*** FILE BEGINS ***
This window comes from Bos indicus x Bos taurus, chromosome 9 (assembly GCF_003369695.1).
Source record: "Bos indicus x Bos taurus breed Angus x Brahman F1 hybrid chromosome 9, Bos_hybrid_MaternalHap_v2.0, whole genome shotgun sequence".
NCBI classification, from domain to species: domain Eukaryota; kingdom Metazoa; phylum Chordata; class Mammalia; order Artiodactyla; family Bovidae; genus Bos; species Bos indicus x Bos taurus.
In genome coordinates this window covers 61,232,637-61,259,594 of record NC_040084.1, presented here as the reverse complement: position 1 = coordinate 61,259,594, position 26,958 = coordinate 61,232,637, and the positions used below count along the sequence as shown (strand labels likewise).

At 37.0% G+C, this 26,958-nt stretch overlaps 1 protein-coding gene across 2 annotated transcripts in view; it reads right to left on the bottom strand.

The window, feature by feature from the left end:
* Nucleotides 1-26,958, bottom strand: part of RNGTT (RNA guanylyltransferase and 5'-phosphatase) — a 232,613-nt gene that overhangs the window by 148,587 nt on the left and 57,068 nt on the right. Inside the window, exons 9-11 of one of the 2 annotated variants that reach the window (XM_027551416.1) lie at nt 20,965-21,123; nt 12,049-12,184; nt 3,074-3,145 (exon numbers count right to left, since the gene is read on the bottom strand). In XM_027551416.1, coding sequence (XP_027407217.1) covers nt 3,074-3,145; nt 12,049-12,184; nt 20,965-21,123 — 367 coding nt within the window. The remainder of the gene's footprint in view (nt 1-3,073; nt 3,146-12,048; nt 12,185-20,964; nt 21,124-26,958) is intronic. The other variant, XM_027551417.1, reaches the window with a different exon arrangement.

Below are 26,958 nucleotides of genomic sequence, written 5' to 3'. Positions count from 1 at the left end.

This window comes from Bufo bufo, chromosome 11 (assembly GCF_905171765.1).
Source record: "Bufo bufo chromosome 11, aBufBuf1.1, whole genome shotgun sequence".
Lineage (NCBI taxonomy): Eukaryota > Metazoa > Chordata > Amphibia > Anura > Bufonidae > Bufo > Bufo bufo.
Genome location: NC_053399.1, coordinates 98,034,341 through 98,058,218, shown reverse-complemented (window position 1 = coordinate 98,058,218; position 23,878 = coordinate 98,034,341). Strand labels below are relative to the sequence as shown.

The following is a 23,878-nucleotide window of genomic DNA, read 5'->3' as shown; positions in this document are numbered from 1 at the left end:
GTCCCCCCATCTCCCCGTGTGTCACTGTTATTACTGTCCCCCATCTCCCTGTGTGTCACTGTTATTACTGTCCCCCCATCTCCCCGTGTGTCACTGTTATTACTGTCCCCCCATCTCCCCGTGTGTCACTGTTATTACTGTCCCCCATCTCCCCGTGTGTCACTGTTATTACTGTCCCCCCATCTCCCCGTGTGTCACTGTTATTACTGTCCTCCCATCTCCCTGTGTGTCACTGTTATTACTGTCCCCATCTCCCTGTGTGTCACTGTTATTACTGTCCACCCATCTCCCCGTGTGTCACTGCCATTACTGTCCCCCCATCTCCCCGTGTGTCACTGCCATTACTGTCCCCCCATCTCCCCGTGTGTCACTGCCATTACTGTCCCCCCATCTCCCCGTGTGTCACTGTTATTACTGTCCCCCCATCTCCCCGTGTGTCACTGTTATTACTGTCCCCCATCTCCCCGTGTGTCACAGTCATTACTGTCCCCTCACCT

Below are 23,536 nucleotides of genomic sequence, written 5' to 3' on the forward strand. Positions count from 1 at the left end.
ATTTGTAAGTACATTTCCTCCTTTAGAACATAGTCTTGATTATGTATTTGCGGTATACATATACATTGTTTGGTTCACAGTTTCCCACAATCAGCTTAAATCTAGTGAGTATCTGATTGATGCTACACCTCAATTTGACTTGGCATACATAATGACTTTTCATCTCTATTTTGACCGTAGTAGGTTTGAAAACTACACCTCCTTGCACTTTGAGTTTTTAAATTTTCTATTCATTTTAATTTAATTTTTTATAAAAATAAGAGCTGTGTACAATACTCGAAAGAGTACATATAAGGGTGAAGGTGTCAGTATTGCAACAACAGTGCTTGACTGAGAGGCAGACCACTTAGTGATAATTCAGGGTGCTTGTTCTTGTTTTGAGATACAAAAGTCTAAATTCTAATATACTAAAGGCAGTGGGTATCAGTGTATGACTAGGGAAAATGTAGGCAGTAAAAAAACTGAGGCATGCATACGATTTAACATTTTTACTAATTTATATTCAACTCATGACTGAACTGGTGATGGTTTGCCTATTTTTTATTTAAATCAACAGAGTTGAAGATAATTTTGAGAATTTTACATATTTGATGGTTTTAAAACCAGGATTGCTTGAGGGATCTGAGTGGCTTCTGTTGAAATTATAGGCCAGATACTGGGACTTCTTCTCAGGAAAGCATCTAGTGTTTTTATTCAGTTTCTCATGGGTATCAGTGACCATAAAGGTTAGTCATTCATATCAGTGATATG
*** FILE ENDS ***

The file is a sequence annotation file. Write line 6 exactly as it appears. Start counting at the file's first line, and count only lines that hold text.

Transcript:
The window, feature by feature from the left end: